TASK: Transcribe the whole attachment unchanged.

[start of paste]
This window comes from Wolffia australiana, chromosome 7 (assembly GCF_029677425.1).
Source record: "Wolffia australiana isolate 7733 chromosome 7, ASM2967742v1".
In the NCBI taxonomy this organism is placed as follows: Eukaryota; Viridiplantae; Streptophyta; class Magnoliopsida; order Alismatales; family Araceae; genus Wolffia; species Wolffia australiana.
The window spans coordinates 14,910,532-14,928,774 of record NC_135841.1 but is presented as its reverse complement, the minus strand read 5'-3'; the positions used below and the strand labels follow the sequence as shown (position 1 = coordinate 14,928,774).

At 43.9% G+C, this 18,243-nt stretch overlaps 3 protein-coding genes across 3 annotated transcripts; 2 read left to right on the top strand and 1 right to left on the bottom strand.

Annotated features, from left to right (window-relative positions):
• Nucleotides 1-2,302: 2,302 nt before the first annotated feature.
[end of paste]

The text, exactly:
This window comes from Wolffia australiana, chromosome 7 (assembly GCF_029677425.1).
Source record: "Wolffia australiana isolate 7733 chromosome 7, ASM2967742v1".
In the NCBI taxonomy this organism is placed as follows: Eukaryota; Viridiplantae; Streptophyta; class Magnoliopsida; order Alismatales; family Araceae; genus Wolffia; species Wolffia australiana.
The window spans coordinates 14,910,532-14,928,774 of record NC_135841.1 but is presented as its reverse complement, the minus strand read 5'-3'; the positions used below and the strand labels follow the sequence as shown (position 1 = coordinate 14,928,774).

At 43.9% G+C, this 18,243-nt stretch overlaps 3 protein-coding genes across 3 annotated transcripts; 2 read left to right on the top strand and 1 right to left on the bottom strand.

Annotated features, from left to right (window-relative positions):
• Nucleotides 1-2,302: 2,302 nt before the first annotated feature.